Kevin Pollack | Property Insurance Coverage Law Blog | June 28, 2016
On June 9, 2016, The Washington Supreme Court held that an Essex Insurance Company property policy immediately cut off coverage for water damage after an insured property became vacant.1
In Lui, the policyholders owned a commercial building that sustained water damage after a pipe burst while the building was vacant. The policyholders’ insurance policy for the building purported to limit coverage for water damage in two ways based on vacancy found in a change of condition endorsement: (1) coverage was suspended if the building remained vacant for 60 consecutive days and, (2) at the inception of any vacancy, there would only be coverage for specified causes of losses (not including water damage).
The property became vacant in December 2010, after the policyholders’ tenants were evicted for failure to pay rent. The water loss occurred the following month after a frozen sprinkler pipe in the building broke, causing substantial water damage.
Although Essex had started adjusting the loss—and even began paying on the loss—once it learned that the property had been vacant at the time of the loss, Essex refused to pay anything further. In response, the policyholders sued Essex for the unpaid benefits believed to be owed under the insurance policy.
The policyholders argued that the Change of Condition Endorsement at issue was ambiguous, and therefore had to be construed in favor of coverage. The endorsement at issue read as follows:
VACANCY OR UNOCCUPANCY Coverage under this policy is suspended while a described building, whether intended for occupancy by owner or tenant, is vacant or unoccupied beyond a period of sixty consecutive days, unless permission for such vacancy or unoccupancy is granted hereon in writing and an additional premium is paid for such vacancy or unoccupancy.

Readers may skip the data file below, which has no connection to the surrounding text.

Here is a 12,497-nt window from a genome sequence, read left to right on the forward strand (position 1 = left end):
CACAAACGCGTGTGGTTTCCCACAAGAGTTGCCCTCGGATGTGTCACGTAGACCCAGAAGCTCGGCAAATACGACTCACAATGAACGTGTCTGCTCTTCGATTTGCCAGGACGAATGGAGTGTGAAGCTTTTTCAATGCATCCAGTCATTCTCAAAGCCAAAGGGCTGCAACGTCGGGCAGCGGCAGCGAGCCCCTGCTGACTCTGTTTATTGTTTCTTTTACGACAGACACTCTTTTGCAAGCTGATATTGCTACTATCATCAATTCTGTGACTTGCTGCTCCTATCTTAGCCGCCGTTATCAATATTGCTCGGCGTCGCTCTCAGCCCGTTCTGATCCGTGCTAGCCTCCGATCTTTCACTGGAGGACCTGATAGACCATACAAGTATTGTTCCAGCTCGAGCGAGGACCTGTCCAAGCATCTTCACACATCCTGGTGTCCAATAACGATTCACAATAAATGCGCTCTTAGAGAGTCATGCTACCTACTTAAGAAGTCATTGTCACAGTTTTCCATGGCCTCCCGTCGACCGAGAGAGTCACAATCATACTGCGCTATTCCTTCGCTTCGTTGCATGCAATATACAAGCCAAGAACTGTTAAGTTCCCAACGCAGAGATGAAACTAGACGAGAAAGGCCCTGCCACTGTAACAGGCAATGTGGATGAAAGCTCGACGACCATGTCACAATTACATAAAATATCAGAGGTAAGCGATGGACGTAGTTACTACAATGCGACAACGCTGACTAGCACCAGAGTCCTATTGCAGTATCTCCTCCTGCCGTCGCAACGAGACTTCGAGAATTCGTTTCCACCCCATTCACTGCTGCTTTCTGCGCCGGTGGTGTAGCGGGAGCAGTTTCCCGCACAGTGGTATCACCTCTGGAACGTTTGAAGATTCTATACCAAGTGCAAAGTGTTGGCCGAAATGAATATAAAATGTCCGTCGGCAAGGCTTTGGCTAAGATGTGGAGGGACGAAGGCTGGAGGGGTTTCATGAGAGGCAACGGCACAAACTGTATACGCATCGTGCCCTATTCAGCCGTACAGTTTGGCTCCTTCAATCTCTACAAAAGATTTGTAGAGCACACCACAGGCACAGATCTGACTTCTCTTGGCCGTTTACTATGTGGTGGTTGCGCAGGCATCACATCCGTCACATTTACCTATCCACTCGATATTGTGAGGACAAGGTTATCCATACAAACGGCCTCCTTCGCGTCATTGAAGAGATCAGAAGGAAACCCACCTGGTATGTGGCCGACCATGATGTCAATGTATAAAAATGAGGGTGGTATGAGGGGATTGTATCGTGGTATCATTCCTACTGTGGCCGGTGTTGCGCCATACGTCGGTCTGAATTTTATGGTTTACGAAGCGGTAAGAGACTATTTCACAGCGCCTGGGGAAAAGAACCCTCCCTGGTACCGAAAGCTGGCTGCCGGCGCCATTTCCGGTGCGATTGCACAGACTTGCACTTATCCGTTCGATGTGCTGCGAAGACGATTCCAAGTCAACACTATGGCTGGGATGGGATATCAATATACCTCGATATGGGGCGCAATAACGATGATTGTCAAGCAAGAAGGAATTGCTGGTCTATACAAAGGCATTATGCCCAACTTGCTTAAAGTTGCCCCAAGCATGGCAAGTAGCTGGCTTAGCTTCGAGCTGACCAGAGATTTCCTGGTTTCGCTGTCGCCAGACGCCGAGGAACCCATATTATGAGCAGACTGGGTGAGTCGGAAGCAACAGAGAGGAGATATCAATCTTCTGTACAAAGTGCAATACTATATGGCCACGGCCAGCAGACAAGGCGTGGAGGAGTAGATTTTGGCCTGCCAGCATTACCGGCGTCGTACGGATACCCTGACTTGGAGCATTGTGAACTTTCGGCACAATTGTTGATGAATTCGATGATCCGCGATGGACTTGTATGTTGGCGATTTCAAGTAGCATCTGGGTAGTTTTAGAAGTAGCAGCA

Effective at the inception of any vacancy or unoccupancy, the Causes of Loss provided by this policy are limited to Fire, Lightning, Explosion, Windstorm or Hail, Smoke, Aircraft or Vehicles, Riot or Civil Commotion, unless prior approval has been obtained from the Company.
The policyholders’ argument was that the endorsement could be read to exclude coverage for water damage only after a continuous 60-day vacancy. Given the ambiguity, the policyholders argued that the court needed to construe the policy in favor of coverage for the loss that occurred less than a month after the property had become vacant. Although the trial court agreed with the policyholders, neither the Court of Appeal nor the Washington Supreme Court did.
The Washington Supreme Court found that:
Reading the endorsement’s two paragraphs together, the average insured would understand that the endorsement alters the underlying insurance policy to the extent that when a building becomes vacant, the policy provides limited coverage and, after a 60 consecutive day vacancy, the policy provides no coverage.
The Washington Supreme Court found that because the endorsement did not provide coverage for water damage once the property became vacant, there was no coverage for the loss.
Although most insurance policies contain endorsements or exclusions for properties that have been unoccupied or vacant for more than 30 or 60 days, the impact of this endorsement was to preclude many typical property loss claims the moment less than 31 percent of the building was being rented or used for its customary operations.
This case serves an important reminder that policyholders need to review their insurance policies if/when the properties being insured are or may become vacant. This is especially important for policyholders who lease their insured property for residential or commercial purposes.
Here, the endorsement specified there would only be coverage for the specified losses ”unless prior approval has been obtained from the Company.” A simple request to the insurer for water damage loss or other types of loss when the policy was purchased may have avoided the uncovered loss. While the premium may have gone up a little, for someone in the business of leasing out property, doing so could have avoided a six figure uncovered loss.
1 Lui v. Essex Ins. Co., No. 91777-9, 2016 WL 3320769 (Wash. June 9, 2016).